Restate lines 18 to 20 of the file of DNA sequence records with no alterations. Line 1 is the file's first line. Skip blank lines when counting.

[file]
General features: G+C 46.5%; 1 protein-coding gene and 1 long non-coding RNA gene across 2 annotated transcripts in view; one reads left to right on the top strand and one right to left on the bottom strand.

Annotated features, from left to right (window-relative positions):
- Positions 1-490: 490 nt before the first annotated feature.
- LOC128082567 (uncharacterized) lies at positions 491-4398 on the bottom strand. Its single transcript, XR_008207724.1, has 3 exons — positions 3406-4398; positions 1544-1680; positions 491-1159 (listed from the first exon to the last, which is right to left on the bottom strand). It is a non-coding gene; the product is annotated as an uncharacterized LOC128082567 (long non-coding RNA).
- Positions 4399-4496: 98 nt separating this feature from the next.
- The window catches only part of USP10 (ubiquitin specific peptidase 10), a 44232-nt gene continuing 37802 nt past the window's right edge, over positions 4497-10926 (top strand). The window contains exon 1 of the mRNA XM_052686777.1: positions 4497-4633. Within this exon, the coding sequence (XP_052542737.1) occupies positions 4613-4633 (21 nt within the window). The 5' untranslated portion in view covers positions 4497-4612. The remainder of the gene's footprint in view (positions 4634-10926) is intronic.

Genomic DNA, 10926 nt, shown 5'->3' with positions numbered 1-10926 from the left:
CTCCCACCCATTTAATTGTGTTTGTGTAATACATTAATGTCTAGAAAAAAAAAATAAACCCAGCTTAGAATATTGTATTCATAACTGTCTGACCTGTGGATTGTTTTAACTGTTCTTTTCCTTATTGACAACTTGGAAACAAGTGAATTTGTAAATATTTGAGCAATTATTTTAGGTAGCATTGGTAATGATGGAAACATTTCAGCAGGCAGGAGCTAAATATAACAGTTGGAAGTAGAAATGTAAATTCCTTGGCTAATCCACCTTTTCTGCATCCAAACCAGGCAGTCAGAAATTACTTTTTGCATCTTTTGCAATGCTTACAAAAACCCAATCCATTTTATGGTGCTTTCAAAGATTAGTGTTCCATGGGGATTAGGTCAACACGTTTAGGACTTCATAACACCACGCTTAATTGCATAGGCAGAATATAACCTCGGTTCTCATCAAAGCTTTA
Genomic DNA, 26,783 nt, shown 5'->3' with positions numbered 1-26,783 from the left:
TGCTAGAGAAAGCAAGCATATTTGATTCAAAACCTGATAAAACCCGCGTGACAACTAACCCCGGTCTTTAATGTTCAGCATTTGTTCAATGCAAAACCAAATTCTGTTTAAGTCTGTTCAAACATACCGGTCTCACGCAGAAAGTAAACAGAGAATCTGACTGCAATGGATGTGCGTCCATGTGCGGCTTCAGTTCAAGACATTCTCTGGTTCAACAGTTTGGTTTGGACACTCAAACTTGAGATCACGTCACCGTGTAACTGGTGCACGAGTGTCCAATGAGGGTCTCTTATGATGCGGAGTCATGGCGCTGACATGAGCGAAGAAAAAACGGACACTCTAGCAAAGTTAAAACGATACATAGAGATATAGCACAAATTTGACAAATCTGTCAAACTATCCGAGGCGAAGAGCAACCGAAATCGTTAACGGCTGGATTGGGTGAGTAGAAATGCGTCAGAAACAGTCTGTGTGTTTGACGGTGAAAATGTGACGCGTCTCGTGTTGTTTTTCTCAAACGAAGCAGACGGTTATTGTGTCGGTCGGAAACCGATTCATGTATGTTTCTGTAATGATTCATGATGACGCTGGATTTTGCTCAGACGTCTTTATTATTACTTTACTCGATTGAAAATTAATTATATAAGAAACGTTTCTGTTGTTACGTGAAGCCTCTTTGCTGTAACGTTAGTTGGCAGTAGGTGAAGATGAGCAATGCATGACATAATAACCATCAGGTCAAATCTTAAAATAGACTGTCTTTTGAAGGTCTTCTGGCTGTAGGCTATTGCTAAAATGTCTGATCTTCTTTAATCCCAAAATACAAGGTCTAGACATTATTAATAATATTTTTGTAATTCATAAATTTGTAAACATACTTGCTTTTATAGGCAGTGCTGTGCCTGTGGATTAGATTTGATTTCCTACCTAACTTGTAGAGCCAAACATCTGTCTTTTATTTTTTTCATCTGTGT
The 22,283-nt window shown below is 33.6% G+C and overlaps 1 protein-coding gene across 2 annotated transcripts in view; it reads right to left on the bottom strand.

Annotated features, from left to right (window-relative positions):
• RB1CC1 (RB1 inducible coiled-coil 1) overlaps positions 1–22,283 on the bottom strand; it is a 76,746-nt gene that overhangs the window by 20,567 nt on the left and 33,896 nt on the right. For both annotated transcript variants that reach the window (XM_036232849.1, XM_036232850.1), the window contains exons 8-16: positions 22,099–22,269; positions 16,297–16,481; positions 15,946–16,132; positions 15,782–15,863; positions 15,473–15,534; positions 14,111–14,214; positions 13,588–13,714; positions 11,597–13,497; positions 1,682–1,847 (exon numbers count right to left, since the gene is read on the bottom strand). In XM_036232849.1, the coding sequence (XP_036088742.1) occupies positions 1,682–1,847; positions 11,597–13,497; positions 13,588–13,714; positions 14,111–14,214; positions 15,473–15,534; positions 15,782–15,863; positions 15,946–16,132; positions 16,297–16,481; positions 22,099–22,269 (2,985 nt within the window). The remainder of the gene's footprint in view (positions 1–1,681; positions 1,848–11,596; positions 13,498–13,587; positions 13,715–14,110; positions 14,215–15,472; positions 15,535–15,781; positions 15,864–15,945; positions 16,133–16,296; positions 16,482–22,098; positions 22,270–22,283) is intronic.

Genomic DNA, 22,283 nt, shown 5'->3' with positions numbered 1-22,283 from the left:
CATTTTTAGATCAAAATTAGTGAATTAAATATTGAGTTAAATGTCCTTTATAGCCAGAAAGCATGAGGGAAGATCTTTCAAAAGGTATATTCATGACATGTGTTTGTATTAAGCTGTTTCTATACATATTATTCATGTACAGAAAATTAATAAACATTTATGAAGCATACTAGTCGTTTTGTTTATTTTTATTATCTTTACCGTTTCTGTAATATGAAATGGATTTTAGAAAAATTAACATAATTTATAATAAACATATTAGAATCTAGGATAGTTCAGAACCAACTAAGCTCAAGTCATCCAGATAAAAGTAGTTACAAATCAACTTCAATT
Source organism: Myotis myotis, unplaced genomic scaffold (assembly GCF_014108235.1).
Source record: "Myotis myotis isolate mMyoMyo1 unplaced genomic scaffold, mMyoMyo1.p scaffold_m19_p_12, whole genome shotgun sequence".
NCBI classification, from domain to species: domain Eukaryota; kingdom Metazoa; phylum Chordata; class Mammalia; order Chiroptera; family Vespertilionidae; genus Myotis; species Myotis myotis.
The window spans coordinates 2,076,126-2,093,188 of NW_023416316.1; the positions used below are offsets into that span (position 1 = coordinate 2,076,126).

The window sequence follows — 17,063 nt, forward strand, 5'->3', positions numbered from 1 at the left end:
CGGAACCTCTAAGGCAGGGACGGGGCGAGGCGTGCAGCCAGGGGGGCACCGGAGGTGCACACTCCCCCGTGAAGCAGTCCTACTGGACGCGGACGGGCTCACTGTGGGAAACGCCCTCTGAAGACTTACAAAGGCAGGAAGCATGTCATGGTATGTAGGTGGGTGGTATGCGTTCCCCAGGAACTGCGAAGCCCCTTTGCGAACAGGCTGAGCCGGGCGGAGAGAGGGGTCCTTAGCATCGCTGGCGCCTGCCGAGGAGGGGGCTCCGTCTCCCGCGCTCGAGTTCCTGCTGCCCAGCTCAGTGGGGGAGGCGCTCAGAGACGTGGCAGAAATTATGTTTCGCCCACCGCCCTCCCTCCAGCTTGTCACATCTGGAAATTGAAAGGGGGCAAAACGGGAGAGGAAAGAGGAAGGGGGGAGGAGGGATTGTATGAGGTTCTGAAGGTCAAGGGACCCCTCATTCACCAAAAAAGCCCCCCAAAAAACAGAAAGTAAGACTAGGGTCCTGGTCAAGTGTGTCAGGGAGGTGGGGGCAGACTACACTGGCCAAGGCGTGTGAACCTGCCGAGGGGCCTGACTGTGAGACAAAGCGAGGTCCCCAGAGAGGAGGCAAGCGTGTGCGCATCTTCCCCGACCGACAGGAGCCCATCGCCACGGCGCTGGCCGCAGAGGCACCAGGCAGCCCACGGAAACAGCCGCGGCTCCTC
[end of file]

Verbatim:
NCBI classification, from domain to species: domain Eukaryota; kingdom Metazoa; phylum Chordata; class Mammalia; order Chiroptera; family Vespertilionidae; genus Myotis; species Myotis myotis.
The window spans coordinates 2,076,126-2,093,188 of NW_023416316.1; the positions used below are offsets into that span (position 1 = coordinate 2,076,126).

The window sequence follows — 17,063 nt, forward strand, 5'->3', positions numbered from 1 at the left end: